From FT Alphaville:
Edwards: “The equity market is now running on fumes”
Ice Age theologian, Albert Edwards of SocGen, is back from holiday with a new missive warning of imminent equity collapse.
(As a reminder the Edwards’ Ice Age thesis, which has been running since the days of the Asia crisis, predicts a world of very low inflation and near deflation, where equities de-rate both absolutely and relative to government bonds, which also re-rate in absolute terms. This long-term valuation bear market doesn’t end until the S&P 500 hits 400 and bond yields are below 2 per cent and there’s been a deep recession and blow-up in China.)
As Edwards notes, sub 1-per cent 10-year bund yields are testament to at least one part of his theory playing out as anticipated.
There’s just the tricky issue of the S&P500 breaking above 2,000 that rumbles the theory.
But, as Edwards notes, that’s all due to the artificial support the equity market has been receiving from QE. When QE ends, this support will be removed and there will be no stopping the crash, bang, wallop due.
In many respects, he says, the equity market is already running on fumes. Evidence for this comes in the fact that corporate buybacks, which have been propping up equity prices for some time, are now beginning to run thin. In their wake they leave leveraged corporate balance sheets which — in the event of higher rates — could be unable to maintain cash-flow at current rates....MUCH MORE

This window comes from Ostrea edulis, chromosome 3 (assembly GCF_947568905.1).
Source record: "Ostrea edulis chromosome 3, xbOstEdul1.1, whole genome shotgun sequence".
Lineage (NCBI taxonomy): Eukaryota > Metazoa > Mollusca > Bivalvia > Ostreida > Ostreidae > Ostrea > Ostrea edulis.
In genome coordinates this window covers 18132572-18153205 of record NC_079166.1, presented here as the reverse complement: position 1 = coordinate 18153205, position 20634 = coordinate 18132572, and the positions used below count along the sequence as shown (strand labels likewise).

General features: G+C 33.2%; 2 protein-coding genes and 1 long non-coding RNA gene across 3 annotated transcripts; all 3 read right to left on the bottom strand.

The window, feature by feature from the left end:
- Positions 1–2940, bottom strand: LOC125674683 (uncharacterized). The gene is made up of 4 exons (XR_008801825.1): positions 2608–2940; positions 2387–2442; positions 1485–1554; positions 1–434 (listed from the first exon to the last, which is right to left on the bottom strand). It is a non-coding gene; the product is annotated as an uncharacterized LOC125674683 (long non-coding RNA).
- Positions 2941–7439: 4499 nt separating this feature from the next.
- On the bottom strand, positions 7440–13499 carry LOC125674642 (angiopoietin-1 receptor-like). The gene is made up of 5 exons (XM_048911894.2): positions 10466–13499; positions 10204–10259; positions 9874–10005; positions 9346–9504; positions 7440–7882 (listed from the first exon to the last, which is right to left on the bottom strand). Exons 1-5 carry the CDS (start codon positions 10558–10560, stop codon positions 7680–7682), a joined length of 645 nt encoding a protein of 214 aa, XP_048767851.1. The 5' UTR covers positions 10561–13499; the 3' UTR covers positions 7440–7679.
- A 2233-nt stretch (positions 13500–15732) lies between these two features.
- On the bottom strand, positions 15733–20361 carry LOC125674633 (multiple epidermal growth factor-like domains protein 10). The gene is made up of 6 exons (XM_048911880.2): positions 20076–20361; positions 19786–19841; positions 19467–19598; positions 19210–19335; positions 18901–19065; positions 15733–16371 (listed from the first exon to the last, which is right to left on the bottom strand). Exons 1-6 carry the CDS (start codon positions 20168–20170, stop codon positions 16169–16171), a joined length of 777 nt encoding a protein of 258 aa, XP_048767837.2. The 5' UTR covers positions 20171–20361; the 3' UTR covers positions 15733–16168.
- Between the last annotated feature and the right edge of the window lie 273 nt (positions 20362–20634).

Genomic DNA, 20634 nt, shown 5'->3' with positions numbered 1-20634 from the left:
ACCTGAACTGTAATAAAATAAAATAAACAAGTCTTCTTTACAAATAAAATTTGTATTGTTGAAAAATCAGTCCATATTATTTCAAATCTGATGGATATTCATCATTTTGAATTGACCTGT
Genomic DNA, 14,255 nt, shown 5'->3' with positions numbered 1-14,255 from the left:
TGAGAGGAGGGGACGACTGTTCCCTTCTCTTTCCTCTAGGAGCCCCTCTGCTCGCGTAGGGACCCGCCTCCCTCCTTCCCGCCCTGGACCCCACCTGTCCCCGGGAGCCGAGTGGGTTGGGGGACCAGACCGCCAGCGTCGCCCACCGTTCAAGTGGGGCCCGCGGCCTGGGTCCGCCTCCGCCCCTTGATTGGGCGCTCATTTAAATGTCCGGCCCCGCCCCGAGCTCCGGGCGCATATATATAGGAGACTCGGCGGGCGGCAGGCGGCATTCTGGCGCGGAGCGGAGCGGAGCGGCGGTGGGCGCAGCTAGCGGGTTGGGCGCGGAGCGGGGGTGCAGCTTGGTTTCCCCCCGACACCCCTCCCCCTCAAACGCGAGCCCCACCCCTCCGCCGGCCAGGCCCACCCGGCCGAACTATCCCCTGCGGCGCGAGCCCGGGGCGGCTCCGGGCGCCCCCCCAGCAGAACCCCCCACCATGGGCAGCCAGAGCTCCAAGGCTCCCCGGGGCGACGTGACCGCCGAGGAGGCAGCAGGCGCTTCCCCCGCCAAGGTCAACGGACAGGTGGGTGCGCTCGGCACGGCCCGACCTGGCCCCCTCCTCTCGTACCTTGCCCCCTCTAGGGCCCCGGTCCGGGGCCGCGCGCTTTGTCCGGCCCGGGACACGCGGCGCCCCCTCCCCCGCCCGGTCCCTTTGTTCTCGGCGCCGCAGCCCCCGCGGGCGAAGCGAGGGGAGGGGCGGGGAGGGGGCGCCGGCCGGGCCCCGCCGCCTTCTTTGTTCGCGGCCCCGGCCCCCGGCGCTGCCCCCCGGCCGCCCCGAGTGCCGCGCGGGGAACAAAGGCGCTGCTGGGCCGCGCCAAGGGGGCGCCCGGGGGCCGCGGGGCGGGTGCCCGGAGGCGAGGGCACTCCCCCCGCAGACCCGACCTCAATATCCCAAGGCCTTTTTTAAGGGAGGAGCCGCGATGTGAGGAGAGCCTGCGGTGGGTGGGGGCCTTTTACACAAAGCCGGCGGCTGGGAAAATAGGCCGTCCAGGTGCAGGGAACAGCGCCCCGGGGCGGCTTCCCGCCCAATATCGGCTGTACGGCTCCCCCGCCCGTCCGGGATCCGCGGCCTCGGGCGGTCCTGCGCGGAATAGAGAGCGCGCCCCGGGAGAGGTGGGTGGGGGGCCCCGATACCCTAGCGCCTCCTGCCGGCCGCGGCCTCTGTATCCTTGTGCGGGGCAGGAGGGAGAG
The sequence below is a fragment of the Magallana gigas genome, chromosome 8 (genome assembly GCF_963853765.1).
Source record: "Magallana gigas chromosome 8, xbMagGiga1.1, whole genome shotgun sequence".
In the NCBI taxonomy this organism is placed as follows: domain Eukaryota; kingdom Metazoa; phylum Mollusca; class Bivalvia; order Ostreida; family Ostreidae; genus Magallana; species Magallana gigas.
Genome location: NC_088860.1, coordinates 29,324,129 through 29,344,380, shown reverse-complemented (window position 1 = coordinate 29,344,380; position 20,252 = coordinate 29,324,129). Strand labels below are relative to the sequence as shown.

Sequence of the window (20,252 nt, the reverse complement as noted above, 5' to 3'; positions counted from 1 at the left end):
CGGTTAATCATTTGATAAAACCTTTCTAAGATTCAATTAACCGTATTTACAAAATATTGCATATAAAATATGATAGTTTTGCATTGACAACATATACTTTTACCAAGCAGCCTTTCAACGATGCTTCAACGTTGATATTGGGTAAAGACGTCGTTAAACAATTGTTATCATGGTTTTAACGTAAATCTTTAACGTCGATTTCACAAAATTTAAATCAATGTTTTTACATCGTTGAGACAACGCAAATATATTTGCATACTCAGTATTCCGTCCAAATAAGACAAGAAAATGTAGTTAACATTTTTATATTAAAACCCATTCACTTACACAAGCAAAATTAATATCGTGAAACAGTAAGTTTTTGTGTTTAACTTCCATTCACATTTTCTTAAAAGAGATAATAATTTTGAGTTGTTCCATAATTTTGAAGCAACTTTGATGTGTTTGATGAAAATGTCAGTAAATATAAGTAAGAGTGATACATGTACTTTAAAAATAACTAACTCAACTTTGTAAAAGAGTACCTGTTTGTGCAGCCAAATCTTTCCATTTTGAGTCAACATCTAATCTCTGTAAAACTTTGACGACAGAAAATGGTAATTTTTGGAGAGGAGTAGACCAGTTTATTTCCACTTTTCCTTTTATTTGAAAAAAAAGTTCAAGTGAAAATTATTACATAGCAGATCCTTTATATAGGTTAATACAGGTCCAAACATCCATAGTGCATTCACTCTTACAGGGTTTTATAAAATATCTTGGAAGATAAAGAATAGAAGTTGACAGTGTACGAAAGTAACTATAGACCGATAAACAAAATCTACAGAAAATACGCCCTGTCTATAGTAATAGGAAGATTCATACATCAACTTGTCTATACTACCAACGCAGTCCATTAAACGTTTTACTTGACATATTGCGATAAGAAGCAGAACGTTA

As Edwards explains (our emphasis):
It is widely accepted the Fed’s QE programme has inflated asset prices way above fundamental values (higher inequality being one unwelcome by-product). Andrew Lapthorne has identified the mechanism whereby QE, by shrinking the available stock of investable government bonds, has encouraged investors to instead gobble up other debt assets all along the risk spectrum. Companies issuing at low yields into this buying frenzy are doing what they always like doing with debt in the final throes of an economic cycle they issue cheap debt to buy expensive equity. Decent profit (cashflow growth) may be more than sufficient to cover capital expenditure and dividends, but a gargantuan funding gap emerges as companies also undertake their corporate finance zaitech activities (see chart below, Andrew also calculates that currently almost a third of all buybacks are to cover the expense of maturing management share options QE is indeed making the rich richer!)...